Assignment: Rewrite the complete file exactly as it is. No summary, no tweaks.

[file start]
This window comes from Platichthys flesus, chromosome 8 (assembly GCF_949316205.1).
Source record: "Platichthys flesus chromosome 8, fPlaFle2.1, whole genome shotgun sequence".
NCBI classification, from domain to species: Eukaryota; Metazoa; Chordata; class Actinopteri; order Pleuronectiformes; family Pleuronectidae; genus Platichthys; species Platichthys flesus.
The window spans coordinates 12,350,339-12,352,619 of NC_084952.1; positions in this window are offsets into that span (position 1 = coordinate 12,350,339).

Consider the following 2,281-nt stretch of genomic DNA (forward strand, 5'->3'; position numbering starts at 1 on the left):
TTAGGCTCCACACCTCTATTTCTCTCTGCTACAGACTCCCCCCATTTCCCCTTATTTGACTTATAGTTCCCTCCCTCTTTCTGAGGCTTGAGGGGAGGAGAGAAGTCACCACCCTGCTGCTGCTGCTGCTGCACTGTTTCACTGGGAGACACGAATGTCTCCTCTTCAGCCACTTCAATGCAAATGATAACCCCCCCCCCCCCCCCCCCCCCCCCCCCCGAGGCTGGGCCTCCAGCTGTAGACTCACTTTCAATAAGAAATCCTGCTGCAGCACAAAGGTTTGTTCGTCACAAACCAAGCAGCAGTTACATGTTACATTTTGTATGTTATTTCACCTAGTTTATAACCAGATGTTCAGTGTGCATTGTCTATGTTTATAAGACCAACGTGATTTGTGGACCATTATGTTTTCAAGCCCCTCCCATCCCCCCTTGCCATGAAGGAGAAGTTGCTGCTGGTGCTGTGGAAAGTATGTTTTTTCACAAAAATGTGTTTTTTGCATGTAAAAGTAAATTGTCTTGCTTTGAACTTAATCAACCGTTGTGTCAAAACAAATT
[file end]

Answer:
This window comes from Platichthys flesus, chromosome 8 (assembly GCF_949316205.1).
Source record: "Platichthys flesus chromosome 8, fPlaFle2.1, whole genome shotgun sequence".
NCBI classification, from domain to species: Eukaryota; Metazoa; Chordata; class Actinopteri; order Pleuronectiformes; family Pleuronectidae; genus Platichthys; species Platichthys flesus.
The window spans coordinates 12,350,339-12,352,619 of NC_084952.1; positions in this window are offsets into that span (position 1 = coordinate 12,350,339).

Consider the following 2,281-nt stretch of genomic DNA (forward strand, 5'->3'; position numbering starts at 1 on the left):
TTAGGCTCCACACCTCTATTTCTCTCTGCTACAGACTCCCCCCATTTCCCCTTATTTGACTTATAGTTCCCTCCCTCTTTCTGAGGCTTGAGGGGAGGAGAGAAGTCACCACCCTGCTGCTGCTGCTGCTGCACTGTTTCACTGGGAGACACGAATGTCTCCTCTTCAGCCACTTCAATGCAAATGATAACCCCCCCCCCCCCCCCCCCCCCCCCCCCCGAGGCTGGGCCTCCAGCTGTAGACTCACTTTCAATAAGAAATCCTGCTGCAGCACAAAGGTTTGTTCGTCACAAACCAAGCAGCAGTTACATGTTACATTTTGTATGTTATTTCACCTAGTTTATAACCAGATGTTCAGTGTGCATTGTCTATGTTTATAAGACCAACGTGATTTGTGGACCATTATGTTTTCAAGCCCCTCCCATCCCCCCTTGCCATGAAGGAGAAGTTGCTGCTGGTGCTGTGGAAAGTATGTTTTTTCACAAAAATGTGTTTTTTGCATGTAAAAGTAAATTGTCTTGCTTTGAACTTAATCAACCGTTGTGTCAAAACAAATT